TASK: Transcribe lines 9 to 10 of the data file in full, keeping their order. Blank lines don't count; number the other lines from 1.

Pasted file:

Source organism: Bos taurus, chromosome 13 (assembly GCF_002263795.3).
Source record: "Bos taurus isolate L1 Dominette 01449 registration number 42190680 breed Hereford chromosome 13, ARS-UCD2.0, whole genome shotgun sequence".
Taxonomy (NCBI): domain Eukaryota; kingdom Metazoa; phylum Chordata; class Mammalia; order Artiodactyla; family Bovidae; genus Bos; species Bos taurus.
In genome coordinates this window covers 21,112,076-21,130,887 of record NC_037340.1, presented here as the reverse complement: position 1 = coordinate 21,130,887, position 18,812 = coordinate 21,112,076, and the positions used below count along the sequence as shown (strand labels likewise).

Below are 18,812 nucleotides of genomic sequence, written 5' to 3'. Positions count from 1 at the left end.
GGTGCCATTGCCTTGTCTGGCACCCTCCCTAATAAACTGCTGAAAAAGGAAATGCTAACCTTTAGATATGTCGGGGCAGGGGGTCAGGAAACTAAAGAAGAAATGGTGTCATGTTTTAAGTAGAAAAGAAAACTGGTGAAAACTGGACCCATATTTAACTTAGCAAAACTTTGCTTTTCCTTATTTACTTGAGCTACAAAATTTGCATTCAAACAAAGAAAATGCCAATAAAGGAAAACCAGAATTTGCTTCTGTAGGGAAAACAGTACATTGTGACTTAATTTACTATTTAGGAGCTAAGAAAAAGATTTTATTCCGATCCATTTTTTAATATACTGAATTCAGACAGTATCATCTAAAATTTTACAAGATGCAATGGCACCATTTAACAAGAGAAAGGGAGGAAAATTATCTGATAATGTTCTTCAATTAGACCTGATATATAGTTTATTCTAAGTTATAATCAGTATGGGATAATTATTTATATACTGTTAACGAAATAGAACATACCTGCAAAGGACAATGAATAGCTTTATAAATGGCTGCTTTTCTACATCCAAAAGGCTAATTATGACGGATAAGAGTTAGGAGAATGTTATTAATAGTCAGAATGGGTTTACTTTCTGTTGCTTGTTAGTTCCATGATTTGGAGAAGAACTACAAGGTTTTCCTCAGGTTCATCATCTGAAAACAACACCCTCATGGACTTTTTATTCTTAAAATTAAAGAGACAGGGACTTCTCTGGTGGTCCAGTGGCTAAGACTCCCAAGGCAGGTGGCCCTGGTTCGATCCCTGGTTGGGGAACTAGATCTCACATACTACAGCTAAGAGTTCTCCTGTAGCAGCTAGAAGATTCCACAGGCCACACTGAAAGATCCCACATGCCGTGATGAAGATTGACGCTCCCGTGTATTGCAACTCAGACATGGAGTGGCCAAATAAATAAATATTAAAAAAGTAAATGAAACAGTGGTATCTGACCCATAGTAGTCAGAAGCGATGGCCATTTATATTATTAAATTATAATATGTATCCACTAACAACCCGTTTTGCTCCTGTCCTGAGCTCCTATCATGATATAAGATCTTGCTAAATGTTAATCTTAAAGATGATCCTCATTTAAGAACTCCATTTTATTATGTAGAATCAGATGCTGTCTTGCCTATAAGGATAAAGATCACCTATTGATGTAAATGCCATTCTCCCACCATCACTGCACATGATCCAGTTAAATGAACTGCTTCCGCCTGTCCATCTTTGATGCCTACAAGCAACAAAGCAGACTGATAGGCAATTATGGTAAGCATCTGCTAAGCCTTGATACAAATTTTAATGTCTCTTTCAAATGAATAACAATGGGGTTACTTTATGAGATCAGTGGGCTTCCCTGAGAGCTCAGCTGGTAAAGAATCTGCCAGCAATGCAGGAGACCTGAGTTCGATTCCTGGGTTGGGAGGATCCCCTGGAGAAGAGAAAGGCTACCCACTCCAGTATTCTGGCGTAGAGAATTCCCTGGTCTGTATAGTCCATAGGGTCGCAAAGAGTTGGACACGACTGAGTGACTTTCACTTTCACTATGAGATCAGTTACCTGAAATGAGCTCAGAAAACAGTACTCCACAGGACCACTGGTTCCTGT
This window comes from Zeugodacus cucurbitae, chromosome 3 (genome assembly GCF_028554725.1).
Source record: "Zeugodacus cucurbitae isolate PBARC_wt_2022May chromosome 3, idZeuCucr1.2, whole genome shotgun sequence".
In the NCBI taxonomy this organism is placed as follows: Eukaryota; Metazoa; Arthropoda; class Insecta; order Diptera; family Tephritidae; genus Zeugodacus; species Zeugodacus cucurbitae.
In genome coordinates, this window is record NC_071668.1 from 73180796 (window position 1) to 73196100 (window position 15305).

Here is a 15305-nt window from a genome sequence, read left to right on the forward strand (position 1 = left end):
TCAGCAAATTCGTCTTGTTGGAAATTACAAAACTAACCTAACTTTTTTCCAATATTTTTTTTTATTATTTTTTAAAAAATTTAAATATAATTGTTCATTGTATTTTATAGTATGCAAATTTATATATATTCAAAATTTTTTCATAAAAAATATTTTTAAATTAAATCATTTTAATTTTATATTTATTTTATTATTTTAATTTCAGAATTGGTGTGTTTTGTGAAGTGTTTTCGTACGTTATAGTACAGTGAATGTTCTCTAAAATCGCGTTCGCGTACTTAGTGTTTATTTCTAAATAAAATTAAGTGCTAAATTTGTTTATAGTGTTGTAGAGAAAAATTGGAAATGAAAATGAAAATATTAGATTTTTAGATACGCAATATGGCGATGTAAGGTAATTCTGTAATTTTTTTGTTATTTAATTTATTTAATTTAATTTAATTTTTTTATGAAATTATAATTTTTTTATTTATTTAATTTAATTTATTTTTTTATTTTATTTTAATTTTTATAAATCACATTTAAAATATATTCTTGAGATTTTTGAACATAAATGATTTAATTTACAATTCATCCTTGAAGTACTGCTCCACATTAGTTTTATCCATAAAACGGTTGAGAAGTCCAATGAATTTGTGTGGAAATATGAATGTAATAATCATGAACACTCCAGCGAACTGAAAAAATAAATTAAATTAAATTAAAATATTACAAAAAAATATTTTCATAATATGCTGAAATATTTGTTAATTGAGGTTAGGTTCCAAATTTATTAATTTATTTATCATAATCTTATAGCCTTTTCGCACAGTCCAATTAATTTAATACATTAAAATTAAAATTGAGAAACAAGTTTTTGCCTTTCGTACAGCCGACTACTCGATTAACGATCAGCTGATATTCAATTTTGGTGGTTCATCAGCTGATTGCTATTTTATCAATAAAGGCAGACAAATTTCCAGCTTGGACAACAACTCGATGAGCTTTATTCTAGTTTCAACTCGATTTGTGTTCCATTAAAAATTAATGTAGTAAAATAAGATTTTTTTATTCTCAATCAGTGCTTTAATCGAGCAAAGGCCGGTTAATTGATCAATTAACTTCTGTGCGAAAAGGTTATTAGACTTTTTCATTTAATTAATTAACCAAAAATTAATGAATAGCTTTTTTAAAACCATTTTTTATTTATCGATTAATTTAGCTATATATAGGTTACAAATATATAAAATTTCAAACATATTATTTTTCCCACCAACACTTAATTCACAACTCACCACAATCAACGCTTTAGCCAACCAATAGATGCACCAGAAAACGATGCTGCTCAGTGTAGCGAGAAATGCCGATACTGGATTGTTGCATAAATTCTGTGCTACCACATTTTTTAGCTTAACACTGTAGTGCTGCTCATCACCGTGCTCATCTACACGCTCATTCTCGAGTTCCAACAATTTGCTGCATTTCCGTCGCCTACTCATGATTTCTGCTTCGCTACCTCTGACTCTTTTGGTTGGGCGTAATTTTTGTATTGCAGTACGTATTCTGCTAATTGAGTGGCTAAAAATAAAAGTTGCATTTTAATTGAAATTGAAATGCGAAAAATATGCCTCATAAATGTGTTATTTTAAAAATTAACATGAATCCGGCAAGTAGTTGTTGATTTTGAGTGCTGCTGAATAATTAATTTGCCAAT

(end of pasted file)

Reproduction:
In the NCBI taxonomy this organism is placed as follows: Eukaryota; Metazoa; Arthropoda; class Insecta; order Diptera; family Tephritidae; genus Zeugodacus; species Zeugodacus cucurbitae.
In genome coordinates, this window is record NC_071668.1 from 73180796 (window position 1) to 73196100 (window position 15305).